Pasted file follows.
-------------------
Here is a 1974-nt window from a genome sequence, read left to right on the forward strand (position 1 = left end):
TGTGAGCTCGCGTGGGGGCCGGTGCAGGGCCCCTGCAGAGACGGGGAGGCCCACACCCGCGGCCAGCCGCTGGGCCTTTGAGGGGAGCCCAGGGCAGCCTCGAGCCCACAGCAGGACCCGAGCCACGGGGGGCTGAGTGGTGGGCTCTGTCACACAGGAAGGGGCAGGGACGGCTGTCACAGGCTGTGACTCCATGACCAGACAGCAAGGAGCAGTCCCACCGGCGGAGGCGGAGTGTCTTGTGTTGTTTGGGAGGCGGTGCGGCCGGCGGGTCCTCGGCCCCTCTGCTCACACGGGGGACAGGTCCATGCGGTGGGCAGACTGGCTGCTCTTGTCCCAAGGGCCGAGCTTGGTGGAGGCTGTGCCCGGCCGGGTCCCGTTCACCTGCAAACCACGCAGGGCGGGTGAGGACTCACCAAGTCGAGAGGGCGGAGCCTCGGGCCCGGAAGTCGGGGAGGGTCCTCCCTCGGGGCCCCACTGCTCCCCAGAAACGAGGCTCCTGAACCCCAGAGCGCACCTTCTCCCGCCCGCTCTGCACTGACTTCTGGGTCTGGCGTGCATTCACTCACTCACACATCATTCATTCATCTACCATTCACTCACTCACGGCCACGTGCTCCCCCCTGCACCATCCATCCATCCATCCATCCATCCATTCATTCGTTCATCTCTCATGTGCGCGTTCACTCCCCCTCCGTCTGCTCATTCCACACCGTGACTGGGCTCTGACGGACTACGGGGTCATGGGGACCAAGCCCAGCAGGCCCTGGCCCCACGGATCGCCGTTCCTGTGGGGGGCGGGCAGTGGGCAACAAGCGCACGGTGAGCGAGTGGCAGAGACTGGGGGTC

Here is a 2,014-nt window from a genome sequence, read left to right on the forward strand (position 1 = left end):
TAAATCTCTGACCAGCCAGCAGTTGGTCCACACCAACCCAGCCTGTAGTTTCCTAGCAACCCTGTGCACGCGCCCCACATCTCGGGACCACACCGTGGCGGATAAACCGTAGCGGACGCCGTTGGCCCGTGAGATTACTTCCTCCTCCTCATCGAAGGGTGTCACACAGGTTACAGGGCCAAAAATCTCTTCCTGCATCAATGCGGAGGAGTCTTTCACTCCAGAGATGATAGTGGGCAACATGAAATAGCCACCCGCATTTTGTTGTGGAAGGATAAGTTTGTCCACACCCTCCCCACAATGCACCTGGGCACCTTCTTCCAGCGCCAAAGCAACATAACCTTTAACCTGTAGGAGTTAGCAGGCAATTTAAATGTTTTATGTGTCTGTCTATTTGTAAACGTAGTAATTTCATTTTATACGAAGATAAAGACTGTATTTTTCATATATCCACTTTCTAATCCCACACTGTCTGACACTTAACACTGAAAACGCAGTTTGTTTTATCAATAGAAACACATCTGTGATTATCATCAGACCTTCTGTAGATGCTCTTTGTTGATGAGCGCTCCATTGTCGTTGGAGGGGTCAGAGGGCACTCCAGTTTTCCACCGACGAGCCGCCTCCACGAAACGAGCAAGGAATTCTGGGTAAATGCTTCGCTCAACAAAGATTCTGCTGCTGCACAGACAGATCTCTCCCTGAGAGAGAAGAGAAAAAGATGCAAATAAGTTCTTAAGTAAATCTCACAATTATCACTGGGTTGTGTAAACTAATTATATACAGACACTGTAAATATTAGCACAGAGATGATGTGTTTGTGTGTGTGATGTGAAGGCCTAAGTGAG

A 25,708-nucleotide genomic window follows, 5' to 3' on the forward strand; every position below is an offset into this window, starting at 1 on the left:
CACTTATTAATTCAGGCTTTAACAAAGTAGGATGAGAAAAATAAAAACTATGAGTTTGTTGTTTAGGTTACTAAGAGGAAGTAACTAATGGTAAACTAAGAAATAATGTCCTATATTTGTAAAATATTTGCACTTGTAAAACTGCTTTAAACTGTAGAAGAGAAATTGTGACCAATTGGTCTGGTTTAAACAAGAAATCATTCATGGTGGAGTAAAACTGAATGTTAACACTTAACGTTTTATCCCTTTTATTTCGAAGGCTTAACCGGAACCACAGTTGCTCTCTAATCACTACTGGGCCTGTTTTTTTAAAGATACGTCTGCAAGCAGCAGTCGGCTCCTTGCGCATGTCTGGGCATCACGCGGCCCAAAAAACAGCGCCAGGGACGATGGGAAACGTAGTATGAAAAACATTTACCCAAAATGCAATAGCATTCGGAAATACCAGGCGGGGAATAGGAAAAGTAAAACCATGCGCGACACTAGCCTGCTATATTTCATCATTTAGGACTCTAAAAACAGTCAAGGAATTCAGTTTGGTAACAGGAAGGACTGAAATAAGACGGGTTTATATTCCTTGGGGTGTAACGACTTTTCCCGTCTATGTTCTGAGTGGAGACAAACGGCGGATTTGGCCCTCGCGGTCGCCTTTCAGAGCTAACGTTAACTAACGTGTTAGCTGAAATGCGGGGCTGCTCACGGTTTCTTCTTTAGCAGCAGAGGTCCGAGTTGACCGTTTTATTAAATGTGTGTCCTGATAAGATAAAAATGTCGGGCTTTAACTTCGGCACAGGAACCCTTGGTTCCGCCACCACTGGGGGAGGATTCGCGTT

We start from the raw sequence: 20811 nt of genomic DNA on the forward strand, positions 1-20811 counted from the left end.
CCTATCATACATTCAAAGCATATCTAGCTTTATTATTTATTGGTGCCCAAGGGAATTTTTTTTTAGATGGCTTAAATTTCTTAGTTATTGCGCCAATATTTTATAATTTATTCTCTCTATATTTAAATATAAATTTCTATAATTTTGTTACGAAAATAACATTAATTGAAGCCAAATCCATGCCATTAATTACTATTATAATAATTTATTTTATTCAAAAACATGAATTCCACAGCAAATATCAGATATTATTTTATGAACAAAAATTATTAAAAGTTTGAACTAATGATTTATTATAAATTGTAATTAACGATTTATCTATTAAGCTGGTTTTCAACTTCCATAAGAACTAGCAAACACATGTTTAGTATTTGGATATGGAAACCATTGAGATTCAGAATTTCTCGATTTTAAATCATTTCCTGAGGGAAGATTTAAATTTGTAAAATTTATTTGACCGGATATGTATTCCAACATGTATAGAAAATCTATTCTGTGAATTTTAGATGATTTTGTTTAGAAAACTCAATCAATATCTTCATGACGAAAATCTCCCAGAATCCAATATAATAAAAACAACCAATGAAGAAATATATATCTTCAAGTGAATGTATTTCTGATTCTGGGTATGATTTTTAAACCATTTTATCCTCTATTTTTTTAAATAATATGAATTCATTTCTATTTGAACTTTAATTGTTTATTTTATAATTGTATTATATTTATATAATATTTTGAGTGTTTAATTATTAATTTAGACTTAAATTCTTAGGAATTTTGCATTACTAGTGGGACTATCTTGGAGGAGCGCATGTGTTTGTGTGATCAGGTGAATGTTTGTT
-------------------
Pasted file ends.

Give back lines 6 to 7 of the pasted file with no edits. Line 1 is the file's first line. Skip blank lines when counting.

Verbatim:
CACTTATTAATTCAGGCTTTAACAAAGTAGGATGAGAAAAATAAAAACTATGAGTTTGTTGTTTAGGTTACTAAGAGGAAGTAACTAATGGTAAACTAAGAAATAATGTCCTATATTTGTAAAATATTTGCACTTGTAAAACTGCTTTAAACTGTAGAAGAGAAATTGTGACCAATTGGTCTGGTTTAAACAAGAAATCATTCATGGTGGAGTAAAACTGAATGTTAACACTTAACGTTTTATCCCTTTTATTTCGAAGGCTTAACCGGAACCACAGTTGCTCTCTAATCACTACTGGGCCTGTTTTTTTAAAGATACGTCTGCAAGCAGCAGTCGGCTCCTTGCGCATGTCTGGGCATCACGCGGCCCAAAAAACAGCGCCAGGGACGATGGGAAACGTAGTATGAAAAACATTTACCCAAAATGCAATAGCATTCGGAAATACCAGGCGGGGAATAGGAAAAGTAAAACCATGCGCGACACTAGCCTGCTATATTTCATCATTTAGGACTCTAAAAACAGTCAAGGAATTCAGTTTGGTAACAGGAAGGACTGAAATAAGACGGGTTTATATTCCTTGGGGTGTAACGACTTTTCCCGTCTATGTTCTGAGTGGAGACAAACGGCGGATTTGGCCCTCGCGGTCGCCTTTCAGAGCTAACGTTAACTAACGTGTTAGCTGAAATGCGGGGCTGCTCACGGTTTCTTCTTTAGCAGCAGAGGTCCGAGTTGACCGTTTTATTAAATGTGTGTCCTGATAAGATAAAAATGTCGGGCTTTAACTTCGGCACAGGAACCCTTGGTTCCGCCACCACTGGGGGAGGATTCGCGTT

We start from the raw sequence: 20811 nt of genomic DNA on the forward strand, positions 1-20811 counted from the left end.